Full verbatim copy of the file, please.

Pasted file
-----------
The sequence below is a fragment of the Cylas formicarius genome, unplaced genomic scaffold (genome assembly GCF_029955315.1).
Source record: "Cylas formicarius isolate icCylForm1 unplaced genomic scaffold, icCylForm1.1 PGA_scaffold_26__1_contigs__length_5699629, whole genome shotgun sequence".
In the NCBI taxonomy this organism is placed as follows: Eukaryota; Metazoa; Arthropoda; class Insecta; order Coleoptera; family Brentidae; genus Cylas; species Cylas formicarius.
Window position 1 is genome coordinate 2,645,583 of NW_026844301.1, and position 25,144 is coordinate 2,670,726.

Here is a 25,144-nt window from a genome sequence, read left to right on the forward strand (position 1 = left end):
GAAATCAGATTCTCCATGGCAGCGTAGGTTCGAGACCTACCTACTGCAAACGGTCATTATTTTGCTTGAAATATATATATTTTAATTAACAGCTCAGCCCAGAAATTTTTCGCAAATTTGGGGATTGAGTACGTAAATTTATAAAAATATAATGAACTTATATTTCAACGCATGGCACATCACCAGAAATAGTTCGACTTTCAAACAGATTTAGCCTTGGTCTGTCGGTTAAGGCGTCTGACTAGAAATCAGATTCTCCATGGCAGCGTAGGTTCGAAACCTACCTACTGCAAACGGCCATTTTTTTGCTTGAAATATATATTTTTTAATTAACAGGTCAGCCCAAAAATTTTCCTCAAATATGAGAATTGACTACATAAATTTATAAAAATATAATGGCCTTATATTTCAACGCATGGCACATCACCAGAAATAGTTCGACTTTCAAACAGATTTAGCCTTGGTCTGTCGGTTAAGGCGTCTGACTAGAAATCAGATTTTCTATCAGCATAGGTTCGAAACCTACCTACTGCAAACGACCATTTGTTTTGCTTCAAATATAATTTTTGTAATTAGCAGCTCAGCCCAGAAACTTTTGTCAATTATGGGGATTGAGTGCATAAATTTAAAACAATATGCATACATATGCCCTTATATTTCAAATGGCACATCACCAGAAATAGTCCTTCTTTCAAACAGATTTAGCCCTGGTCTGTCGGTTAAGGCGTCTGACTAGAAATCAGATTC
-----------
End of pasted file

The sequence below is a fragment of the Cylas formicarius genome, unplaced genomic scaffold (genome assembly GCF_029955315.1).
Source record: "Cylas formicarius isolate icCylForm1 unplaced genomic scaffold, icCylForm1.1 PGA_scaffold_26__1_contigs__length_5699629, whole genome shotgun sequence".
In the NCBI taxonomy this organism is placed as follows: Eukaryota; Metazoa; Arthropoda; class Insecta; order Coleoptera; family Brentidae; genus Cylas; species Cylas formicarius.
Window position 1 is genome coordinate 2,645,583 of NW_026844301.1, and position 25,144 is coordinate 2,670,726.

Here is a 25,144-nt window from a genome sequence, read left to right on the forward strand (position 1 = left end):
GAAATCAGATTCTCCATGGCAGCGTAGGTTCGAGACCTACCTACTGCAAACGGTCATTATTTTGCTTGAAATATATATATTTTAATTAACAGCTCAGCCCAGAAATTTTTCGCAAATTTGGGGATTGAGTACGTAAATTTATAAAAATATAATGAACTTATATTTCAACGCATGGCACATCACCAGAAATAGTTCGACTTTCAAACAGATTTAGCCTTGGTCTGTCGGTTAAGGCGTCTGACTAGAAATCAGATTCTCCATGGCAGCGTAGGTTCGAAACCTACCTACTGCAAACGGCCATTTTTTTGCTTGAAATATATATTTTTTAATTAACAGGTCAGCCCAAAAATTTTCCTCAAATATGAGAATTGACTACATAAATTTATAAAAATATAATGGCCTTATATTTCAACGCATGGCACATCACCAGAAATAGTTCGACTTTCAAACAGATTTAGCCTTGGTCTGTCGGTTAAGGCGTCTGACTAGAAATCAGATTTTCTATCAGCATAGGTTCGAAACCTACCTACTGCAAACGACCATTTGTTTTGCTTCAAATATAATTTTTGTAATTAGCAGCTCAGCCCAGAAACTTTTGTCAATTATGGGGATTGAGTGCATAAATTTAAAACAATATGCATACATATGCCCTTATATTTCAAATGGCACATCACCAGAAATAGTCCTTCTTTCAAACAGATTTAGCCCTGGTCTGTCGGTTAAGGCGTCTGACTAGAAATCAGATTC